They battle a wizard called ` El Dorado' in an overgrown city deep in the jungle. The two face off against'spirit jaguars' and lose the artifact, a crown, to the wizard. Costa assists Superman and other Guardians in battling the wizards, El Dorado included, on Easter Island; the heroes catch a break. This prevents the rise to power of Thaumar Dhai. Though not as powerful as planned, Dhai was still a threat. Green Fury's mystical based powers were essential in destroying him. After the Crisis on Infinite Earths, her history was altered so that she had followed an unusual career path. Renamed Beatriz Bonilla da Costa, she started as an amateur model on the beaches of Rio becoming a showgirl and stage performer before finding herself serving as a top secret agent for Brazilian government's SNI Abin. In the course of one of her missions, Beatriz was trapped in a pyroplasmic explosion that endowed her with the unusual power of being able to exhale an eight-inch burst of fire, she assumed the identity of the Green Fury, soon changed it again to Green Flame.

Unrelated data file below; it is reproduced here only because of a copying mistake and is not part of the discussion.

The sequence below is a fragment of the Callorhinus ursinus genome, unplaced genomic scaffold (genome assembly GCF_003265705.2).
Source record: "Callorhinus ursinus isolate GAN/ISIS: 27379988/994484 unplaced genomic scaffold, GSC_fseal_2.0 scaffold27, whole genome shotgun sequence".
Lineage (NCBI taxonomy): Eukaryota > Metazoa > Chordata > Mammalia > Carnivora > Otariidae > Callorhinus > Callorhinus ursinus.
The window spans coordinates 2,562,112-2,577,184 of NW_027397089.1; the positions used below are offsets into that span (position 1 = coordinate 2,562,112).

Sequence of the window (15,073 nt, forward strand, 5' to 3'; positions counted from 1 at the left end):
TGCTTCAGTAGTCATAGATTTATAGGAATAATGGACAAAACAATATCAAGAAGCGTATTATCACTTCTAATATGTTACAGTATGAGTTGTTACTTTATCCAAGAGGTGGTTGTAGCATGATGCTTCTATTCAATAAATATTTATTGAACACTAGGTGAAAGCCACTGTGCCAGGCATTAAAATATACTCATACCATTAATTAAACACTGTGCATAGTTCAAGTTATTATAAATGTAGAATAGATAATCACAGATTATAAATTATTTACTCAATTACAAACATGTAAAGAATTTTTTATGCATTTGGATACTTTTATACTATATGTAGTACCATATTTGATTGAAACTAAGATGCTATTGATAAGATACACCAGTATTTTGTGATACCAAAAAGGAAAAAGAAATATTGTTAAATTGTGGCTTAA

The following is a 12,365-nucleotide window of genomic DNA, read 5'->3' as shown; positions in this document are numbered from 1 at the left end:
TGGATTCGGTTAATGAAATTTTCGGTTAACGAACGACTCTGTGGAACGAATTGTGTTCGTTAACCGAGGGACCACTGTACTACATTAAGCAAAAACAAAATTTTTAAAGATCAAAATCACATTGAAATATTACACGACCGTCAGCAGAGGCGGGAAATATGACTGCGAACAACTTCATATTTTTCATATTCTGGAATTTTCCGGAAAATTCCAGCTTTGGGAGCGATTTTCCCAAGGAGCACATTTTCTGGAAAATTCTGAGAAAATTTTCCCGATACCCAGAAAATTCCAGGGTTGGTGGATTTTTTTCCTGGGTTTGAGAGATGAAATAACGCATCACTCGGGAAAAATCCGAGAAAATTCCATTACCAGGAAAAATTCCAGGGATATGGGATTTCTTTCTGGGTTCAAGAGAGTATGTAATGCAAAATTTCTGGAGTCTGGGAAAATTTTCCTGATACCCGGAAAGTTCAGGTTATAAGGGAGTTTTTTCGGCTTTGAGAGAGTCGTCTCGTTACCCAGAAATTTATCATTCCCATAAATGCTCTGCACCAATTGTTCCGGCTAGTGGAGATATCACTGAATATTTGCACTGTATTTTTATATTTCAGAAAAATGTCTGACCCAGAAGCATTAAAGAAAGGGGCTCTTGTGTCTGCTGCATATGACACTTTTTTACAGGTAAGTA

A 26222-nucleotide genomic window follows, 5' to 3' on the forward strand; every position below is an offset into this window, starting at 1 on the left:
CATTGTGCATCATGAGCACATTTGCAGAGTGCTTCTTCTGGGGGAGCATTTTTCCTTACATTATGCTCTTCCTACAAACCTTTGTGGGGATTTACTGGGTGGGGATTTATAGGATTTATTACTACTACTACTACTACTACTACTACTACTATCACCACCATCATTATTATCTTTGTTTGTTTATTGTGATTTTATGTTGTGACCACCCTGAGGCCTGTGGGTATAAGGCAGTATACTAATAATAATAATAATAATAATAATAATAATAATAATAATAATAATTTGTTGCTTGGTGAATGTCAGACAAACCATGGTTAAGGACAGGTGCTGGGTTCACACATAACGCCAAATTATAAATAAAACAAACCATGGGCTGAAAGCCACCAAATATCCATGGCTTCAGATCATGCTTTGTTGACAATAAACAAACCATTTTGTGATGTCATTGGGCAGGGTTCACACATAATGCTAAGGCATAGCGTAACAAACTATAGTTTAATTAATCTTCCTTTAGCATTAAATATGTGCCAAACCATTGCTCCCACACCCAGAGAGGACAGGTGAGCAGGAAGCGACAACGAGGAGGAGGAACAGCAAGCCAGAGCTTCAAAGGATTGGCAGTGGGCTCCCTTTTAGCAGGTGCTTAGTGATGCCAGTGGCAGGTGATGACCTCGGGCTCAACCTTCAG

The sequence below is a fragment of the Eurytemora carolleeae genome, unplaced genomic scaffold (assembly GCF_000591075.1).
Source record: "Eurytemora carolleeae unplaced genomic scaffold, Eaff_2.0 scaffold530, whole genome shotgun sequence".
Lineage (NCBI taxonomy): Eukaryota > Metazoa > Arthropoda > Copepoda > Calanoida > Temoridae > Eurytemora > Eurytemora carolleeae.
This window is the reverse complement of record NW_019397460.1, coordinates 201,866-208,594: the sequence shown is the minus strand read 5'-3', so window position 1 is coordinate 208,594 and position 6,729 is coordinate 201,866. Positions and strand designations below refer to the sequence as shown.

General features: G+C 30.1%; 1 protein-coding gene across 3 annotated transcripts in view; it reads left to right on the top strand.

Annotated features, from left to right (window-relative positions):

She joined the international superhero team the Global Guardians, of which she was a long-standing, loyal member. She first met Inc. while on a mission to Canada. Shortly after changing her name to Green Flame, the Guardians' United Nations funding was withdrawn in the wake of the formation the Justice League International. Beatriz convinced her teammate and best friend Icemaiden into joining her to apply for Justice League International membership. Remarkably, in the wake of Black Canary's resignation and the abduction of several members, the short-handed JLI took them on, she once again changed her heroic name, this time to Fire in affinity with Icemaiden's shortening of her name to Ice. As a result of the "gene bomb" detonated by the alien Dominators, Fire's powers were increased, but were less reliable for a time. Fire always assumed a big sister role with Ice, watching out for her and her interactions with the "real" world. For example, Fire stepped in. However, Fire herself makes mistakes, such as torching the cash she'd just saved while foiling a bank robbery.